The Pittsburgh Penguins have fired their team doctor and the rest of the medical staff as of Friday. This might fall into the “delayed reaction” category of things. If you remember, Sidney Crosby’s concussion occurred during the 2011 Winter Classic courtsey of an elbow from Dave Steckel. Crosby was allowed to play in the Penguins’ next game despite concern, where he was slammed into the glass by Victor Hedman. Team doctors pointed to this as when Crosby got his concussion, but a good number of individuals wondered if it was not the Steckel high elbow that did the trick. Did Crosby exhibit signs between the games? The team was mum on it, but it was evident after the Hedman hit that the Penguins’ star player was, in fact, concussed.
Concussions are a risky thing. You’re never sure how long you’ll be out, and Crosby was out for quite a while – ten months, to be exact. It was largely due to his concussion, but it was also due to fractured vertebrae in his neck that the team doctors, headed up by Dr. Charles Burke, missed. Crosby discovered the injury when he decided to visit specialists on top of the care that he was getting from the Penguins’ medical staff. Crosby eventually returned in triumphant fashion in November of last year, and them promptly got cold-cocked by David Krejci while he was still having neck problems.
It was of course speculated that Crosby returned too soon and was still vulnerable, though honestly once you have one concussion you’re vulnerable to another one regardless of how much time has passed. His second concussion, coupled with the fact that he visited specialists on top of the team doctors, made folks wonder just how good the Penguins’ medical staff was. With the replacement of Dr. Burke by Dr. Christopher Harner, the Penguins seem to have indited their old staff.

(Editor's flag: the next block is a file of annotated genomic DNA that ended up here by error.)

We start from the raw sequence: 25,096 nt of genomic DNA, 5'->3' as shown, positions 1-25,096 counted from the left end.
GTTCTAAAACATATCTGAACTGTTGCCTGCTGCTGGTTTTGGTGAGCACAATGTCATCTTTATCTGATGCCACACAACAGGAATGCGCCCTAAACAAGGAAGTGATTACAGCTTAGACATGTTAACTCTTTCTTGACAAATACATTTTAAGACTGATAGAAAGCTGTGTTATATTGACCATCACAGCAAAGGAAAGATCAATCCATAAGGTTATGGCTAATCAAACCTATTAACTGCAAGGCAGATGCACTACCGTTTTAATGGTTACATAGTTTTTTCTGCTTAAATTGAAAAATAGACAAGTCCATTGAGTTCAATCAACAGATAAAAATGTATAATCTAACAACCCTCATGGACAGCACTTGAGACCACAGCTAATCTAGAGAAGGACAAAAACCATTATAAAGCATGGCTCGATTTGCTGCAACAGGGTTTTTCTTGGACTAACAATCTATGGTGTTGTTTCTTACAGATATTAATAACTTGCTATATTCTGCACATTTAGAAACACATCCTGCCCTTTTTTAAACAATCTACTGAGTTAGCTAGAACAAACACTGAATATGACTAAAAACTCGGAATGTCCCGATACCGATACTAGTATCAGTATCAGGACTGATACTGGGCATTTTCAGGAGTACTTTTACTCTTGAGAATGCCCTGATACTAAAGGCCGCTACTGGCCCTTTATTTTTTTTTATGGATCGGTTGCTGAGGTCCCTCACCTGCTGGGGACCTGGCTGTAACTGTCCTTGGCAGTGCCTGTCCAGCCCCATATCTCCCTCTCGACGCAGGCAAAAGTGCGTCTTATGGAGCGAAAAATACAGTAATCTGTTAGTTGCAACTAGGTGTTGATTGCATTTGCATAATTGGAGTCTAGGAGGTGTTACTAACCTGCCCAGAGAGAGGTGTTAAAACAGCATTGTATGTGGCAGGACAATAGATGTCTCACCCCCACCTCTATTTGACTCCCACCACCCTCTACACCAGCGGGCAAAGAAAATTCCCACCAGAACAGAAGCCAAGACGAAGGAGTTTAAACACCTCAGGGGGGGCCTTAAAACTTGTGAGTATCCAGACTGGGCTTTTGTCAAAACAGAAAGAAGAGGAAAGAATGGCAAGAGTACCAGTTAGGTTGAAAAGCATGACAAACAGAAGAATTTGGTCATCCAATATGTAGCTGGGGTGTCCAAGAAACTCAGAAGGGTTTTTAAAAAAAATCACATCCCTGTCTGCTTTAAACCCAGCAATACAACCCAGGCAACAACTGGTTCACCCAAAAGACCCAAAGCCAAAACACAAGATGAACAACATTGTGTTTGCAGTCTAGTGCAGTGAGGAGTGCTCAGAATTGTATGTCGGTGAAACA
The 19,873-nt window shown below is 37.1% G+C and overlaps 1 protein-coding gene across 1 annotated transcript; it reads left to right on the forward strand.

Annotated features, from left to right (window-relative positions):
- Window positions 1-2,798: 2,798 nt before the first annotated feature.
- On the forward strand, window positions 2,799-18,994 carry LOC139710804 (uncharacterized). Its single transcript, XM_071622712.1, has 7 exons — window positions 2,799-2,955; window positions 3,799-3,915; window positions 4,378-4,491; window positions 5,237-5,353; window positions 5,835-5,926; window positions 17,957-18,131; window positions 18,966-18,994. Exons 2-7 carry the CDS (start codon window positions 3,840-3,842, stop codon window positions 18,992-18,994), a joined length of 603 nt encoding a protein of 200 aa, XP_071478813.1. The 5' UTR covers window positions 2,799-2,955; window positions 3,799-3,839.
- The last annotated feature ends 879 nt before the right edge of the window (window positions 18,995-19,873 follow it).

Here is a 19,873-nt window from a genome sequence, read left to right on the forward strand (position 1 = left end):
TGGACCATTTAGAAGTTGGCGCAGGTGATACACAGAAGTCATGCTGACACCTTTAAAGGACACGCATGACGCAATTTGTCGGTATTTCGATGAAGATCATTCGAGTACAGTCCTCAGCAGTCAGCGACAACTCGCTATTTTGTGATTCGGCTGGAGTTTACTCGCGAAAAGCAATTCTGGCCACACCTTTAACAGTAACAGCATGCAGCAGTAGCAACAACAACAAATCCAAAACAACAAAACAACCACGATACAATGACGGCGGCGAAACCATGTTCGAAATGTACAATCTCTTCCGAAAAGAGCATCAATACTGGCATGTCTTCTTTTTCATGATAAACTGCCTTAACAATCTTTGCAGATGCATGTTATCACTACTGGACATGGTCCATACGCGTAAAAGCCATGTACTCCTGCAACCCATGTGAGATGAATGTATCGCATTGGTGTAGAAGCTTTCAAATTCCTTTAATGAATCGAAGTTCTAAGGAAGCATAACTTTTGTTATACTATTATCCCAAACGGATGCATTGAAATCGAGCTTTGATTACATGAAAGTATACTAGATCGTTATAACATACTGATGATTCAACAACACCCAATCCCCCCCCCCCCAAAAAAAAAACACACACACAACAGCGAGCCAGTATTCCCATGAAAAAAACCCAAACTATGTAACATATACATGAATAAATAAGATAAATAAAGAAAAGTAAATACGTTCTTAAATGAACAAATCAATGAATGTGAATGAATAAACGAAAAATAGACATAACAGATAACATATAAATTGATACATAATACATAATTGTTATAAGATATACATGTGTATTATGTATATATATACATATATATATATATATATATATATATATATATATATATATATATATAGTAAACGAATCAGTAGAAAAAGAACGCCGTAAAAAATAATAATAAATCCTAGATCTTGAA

You have to treat any player who has suffered a concussion with care, and the possibility that the Penguins’ star player — possibly the best player in the game — was allowed to continue playing when he suffered a concussion and then possibly came back too soon is a shocking one. You can’t judge this on if he visited specialists, however. Lots of players who have suffered concussions, most recently Alex Steen and David Perron of the St. Louis Blues, will visit specialists for help rebounding from the injury. It is a traumatic brain injury that could prevent you from ever playing again, after all. Getting a second opinion or maybe getting another way to look at treatment is perfectly normal and in no way is saying that previously obtained medical care was inadequate.
Why the firing so long after the incident if it is in fact related to Crosby? Who knows, but it doesn’t do much to calm fans and pundits alike who criticised the team and their doctors for the response to a star player’s injury. The Pens do have an official association with the University of Pittsburgh Medical Center, so perhaps this has to do with things more from a monetary/sponsorship standpoint than anything else.